4. Have the class return to their seats and ask for a

few students to share their answers to each of the

questions. [8 minutes]

5. Conclude this lesson by acknowledging that

for some parents and teens this is a difficult

conversation. Ask students who they can go to for

answers to any questions they have if they are not

comfortable talking to their parents or guardians.

List the following Web sites on the board and

tell them that these are also great sources of

information regarding sexuality:

• Sexetc.org

• PlannedParenthood.org

[2 minutes]


Like Mother, Like Son?

Homework Instructions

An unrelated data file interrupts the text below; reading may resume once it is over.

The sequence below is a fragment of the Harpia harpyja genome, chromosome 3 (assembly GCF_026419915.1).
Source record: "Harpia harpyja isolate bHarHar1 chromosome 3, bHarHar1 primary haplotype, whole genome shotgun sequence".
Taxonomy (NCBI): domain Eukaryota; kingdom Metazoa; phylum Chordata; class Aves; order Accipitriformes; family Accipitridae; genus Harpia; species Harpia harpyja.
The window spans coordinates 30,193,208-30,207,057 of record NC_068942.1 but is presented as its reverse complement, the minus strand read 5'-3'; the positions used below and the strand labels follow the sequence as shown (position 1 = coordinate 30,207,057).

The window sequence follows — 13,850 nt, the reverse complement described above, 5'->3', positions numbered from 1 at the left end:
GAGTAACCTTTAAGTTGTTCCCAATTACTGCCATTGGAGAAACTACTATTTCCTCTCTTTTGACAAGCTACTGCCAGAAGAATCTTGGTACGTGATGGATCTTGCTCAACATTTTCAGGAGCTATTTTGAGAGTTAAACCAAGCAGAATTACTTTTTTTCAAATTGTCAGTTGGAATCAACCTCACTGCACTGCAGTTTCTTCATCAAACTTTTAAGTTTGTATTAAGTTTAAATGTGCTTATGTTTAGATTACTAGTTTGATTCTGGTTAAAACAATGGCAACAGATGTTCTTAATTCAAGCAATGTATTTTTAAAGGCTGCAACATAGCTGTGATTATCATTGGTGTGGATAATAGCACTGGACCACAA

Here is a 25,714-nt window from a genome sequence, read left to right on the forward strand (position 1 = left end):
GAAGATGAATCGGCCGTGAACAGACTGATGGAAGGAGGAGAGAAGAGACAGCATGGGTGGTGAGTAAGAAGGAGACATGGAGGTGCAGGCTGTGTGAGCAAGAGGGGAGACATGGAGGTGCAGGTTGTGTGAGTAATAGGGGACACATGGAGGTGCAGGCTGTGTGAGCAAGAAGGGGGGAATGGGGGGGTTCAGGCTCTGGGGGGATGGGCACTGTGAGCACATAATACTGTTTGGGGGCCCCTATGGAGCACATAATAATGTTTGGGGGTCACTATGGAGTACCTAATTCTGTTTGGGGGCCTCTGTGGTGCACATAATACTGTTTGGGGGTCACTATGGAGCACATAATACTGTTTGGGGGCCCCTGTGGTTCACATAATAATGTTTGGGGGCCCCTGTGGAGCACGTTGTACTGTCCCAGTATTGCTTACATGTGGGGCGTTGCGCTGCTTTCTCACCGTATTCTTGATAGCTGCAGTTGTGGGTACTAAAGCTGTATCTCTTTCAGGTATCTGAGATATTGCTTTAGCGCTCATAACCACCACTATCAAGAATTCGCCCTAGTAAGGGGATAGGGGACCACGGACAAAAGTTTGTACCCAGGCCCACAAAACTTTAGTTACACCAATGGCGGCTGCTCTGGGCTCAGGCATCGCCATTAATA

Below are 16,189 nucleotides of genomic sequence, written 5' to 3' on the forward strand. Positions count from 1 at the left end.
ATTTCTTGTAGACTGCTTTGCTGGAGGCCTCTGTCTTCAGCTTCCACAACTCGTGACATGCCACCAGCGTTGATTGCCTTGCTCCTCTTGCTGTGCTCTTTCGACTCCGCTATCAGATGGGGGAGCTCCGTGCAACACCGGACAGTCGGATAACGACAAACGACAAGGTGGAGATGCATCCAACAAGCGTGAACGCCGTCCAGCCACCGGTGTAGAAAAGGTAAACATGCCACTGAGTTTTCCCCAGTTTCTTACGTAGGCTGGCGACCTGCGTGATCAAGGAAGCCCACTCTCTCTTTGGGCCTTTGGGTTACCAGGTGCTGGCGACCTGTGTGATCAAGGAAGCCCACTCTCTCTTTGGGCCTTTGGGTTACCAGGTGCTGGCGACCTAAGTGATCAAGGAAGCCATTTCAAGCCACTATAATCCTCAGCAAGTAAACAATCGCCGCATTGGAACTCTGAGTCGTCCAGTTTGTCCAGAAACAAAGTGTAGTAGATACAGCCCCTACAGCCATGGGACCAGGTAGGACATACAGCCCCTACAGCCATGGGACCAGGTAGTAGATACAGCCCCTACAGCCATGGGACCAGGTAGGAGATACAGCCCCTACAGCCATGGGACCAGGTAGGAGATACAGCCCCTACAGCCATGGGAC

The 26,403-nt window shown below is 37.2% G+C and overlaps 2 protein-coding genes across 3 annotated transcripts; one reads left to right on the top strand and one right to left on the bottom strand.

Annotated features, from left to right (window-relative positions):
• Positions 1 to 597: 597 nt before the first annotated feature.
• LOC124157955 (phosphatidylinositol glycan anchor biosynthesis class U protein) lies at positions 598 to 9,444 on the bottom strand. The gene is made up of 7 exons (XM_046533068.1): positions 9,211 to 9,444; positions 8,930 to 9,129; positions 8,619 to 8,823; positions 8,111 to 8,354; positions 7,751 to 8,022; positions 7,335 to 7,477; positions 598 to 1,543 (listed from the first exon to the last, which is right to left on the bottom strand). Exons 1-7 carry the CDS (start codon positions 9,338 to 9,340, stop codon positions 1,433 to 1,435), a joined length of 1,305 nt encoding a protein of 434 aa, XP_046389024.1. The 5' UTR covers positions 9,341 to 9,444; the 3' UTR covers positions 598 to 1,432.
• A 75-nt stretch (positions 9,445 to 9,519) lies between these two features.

Directions: You will need a parent or guardian and about 15 minutes of uninterrupted

time to have a conversation. Tell your parent or guardian that you need his or her help

with a homework assignment, which will take about 15 minutes.

1. Give your parent or guardian the article to

read to him-or herself.

2. Once your parent or guardian has

read the article, ask about some of

the messages he or she received as a

teenager about sex and sexuality.

3. Give your parent or guardian the

worksheet and a pen.

4. Say the following: “During the first part of

this activity, please do not talk. I am going

to ask you to write some things down,

and then we will talk about them.”

5. Continue by saying, “Think back to your

teenage years and write down in the top

left corner one message you received

about sex or sexuality from your parents.”

6. Once your parent or guardian has written

down a message he or she got from

parents about sex or sexuality, say, “In the